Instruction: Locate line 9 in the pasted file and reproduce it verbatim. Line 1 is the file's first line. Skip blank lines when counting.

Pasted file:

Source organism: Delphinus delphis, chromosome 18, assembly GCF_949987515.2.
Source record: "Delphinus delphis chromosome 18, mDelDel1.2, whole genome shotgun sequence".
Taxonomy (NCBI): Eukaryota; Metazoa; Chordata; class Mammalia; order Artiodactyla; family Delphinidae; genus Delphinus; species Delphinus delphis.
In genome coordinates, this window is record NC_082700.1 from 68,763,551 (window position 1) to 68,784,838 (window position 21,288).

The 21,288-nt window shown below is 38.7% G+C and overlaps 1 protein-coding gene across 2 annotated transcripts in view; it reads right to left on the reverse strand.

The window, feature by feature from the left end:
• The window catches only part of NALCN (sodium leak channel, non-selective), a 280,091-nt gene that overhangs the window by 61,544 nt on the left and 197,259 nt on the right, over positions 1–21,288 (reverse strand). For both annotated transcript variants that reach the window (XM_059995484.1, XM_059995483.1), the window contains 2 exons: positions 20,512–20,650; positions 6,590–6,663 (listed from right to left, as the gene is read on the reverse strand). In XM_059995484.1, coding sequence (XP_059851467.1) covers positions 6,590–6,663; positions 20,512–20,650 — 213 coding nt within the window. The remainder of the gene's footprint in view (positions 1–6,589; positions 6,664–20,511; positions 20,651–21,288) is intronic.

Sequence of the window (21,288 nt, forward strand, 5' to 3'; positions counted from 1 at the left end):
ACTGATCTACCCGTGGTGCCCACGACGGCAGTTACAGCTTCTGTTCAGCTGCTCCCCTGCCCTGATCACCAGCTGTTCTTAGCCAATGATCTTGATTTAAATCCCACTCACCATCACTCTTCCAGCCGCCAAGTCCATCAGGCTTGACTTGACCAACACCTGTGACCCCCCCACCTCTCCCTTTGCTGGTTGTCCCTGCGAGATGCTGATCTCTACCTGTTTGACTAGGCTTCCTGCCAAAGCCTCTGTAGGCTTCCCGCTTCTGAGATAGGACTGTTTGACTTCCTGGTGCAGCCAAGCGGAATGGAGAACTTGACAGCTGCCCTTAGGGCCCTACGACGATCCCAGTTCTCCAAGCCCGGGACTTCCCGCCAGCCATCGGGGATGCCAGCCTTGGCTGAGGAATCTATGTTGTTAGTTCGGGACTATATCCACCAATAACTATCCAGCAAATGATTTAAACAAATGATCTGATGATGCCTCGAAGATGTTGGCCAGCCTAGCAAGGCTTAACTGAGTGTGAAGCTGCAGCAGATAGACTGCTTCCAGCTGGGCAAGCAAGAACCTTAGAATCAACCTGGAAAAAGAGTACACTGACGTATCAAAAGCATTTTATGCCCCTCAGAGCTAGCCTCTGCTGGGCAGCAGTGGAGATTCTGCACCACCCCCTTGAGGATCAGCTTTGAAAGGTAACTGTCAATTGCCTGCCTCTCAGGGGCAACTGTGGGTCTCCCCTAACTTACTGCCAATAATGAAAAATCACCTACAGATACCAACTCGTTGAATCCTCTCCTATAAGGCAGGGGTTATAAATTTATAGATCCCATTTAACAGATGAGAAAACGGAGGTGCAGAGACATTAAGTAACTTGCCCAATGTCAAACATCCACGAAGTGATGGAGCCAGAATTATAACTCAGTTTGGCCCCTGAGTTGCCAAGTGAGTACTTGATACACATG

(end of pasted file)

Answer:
ACTGATCTACCCGTGGTGCCCACGACGGCAGTTACAGCTTCTGTTCAGCTGCTCCCCTGCCCTGATCACCAGCTGTTCTTAGCCAATGATCTTGATTTAAATCCCACTCACCATCACTCTTCCAGCCGCCAAGTCCATCAGGCTTGACTTGACCAACACCTGTGACCCCCCCACCTCTCCCTTTGCTGGTTGTCCCTGCGAGATGCTGATCTCTACCTGTTTGACTAGGCTTCCTGCCAAAGCCTCTGTAGGCTTCCCGCTTCTGAGATAGGACTGTTTGACTTCCTGGTGCAGCCAAGCGGAATGGAGAACTTGACAGCTGCCCTTAGGGCCCTACGACGATCCCAGTTCTCCAAGCCCGGGACTTCCCGCCAGCCATCGGGGATGCCAGCCTTGGCTGAGGAATCTATGTTGTTAGTTCGGGACTATATCCACCAATAACTATCCAGCAAATGATTTAAACAAATGATCTGATGATGCCTCGAAGATGTTGGCCAGCCTAGCAAGGCTTAACTGAGTGTGAAGCTGCAGCAGATAGACTGCTTCCAGCTGGGCAAGCAAGAACCTTAGAATCAACCTGGAAAAAGAGTACACTGACGTATCAAAAGCATTTTATGCCCCTCAGAGCTAGCCTCTGCTGGGCAGCAGTGGAGATTCTGCACCACCCCCTTGAGGATCAGCTTTGAAAGGTAACTGTCAATTGCCTGCCTCTCAGGGGCAACTGTGGGTCTCCCCTAACTTACTGCCAATAATGAAAAATCACCTACAGATACCAACTCGTTGAATCCTCTCCTATAAGGCAGGGGTTATAAATTTATAGATCCCATTTAACAGATGAGAAAACGGAGGTGCAGAGACATTAAGTAACTTGCCCAATGTCAAACATCCACGAAGTGATGGAGCCAGAATTATAACTCAGTTTGGCCCCTGAGTTGCCAAGTGAGTACTTGATACACATG